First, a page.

18. In this case, we find that the Power Banks consists of not only the Lithium-ion Polymer battery but also the circuitry such as ‘charge management system’ and ‘voltage boost converter’. All the components together make up the Power Bank. Admittedly, it is not the battery alone which makes up a Power Bank. The battery combined with the charge management system and the voltage boost convertor constitute the Power Bank. All three components work in tandem to perform the function of storing electrical energy and discharging it to the connected device when required. The mere fact that there is a converter in the Power Bank will not take make it a Static Convener. It is emphasised that the primary difference between the Static Converter and the Accumulator is the fact of storage of electrical energy. It is not the function of converting the direct current from its input supply to its output device by either stepping up the voltage which characterises an accumulator. Accumulation of electrical energy and the conversion of electrical energy from DC to DC that step up the voltage from its input supply to its output load together characterise the function of a Power Bank. The critical aspect of storage of electrical energy is what distinguishes an accumulator from a static converter. In view of the aforesaid, we hold that the Power Bank traded by the Appellant is classifiable as an accumulator under Chapter heading 85.07.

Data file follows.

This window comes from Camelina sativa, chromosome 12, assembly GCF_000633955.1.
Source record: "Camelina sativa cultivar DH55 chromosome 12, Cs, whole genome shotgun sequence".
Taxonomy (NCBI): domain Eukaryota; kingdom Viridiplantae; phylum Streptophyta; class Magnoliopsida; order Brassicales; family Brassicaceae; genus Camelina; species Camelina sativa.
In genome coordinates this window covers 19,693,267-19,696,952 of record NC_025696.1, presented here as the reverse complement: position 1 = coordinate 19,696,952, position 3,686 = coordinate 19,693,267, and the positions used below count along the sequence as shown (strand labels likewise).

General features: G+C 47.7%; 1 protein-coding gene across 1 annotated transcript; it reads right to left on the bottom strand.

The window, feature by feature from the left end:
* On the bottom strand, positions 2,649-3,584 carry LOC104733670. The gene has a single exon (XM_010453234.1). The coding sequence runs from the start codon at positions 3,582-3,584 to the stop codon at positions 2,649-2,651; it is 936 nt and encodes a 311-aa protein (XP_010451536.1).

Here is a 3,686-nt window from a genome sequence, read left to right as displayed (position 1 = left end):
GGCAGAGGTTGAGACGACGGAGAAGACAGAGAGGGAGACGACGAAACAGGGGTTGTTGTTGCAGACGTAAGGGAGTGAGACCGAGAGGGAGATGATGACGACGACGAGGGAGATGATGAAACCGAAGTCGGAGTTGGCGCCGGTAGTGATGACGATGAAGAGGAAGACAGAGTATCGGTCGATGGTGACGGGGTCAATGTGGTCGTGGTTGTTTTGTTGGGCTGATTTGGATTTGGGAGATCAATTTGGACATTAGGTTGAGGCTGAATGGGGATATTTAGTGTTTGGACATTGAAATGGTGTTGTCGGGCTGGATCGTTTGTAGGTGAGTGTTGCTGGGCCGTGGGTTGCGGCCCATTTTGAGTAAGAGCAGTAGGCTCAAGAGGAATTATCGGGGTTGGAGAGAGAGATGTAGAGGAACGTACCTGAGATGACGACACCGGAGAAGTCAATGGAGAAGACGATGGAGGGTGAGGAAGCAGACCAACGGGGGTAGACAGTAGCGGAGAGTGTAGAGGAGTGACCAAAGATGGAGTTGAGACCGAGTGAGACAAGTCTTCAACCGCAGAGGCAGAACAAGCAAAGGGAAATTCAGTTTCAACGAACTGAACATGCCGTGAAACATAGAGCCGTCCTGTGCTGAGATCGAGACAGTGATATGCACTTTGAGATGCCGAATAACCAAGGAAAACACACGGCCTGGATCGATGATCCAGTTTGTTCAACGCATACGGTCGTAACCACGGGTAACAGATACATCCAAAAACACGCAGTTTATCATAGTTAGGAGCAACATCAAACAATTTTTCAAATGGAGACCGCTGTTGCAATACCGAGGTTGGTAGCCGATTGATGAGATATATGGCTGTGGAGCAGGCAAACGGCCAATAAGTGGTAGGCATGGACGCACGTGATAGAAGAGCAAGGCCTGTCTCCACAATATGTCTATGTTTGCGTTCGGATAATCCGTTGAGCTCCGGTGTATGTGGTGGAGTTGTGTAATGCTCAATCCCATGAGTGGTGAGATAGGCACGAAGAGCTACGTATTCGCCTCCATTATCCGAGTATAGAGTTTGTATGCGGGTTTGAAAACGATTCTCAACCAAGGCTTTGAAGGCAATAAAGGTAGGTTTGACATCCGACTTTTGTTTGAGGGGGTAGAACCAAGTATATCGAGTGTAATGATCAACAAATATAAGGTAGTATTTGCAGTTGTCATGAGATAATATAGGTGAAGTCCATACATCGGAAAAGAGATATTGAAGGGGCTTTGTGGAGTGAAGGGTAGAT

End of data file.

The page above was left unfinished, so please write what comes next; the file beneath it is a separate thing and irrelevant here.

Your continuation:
19. Our view as detailed above is reinforced by the recent changes in the GST rates for goods under Chapter 85.07. With the onset of CST. Notification No 01/2017 IT (R) dt 28.06.2017 prescribed a GST rate of 28% to the goods listed in Schedule IV of the said Notification. As per SI.No 139 of Schedule IV the .goods described as “Electric accumulators, including separators thereof, whether or not rectangular (including square)” falling under Chapter Heading 85.07 attracted GST rate of 28%. The description of goods at entry SI.No 139 (Chapter Heading 85.07) was substituted vide Notification No 18/2017 IT (R) dated 26.07.2018 to read as: “Electric accumulators, including separators thereof, whether or not rectangular (including square) other than Lithium-ion battery.” The said Notification inserted an entry SI.No 376AA in Schedule III for Lithium-ion batteries classifiable under Chapter Subheading 8507 60 00. By this insertion in Schedule III. Lithium-ion batteries became chargeable to 18% GST.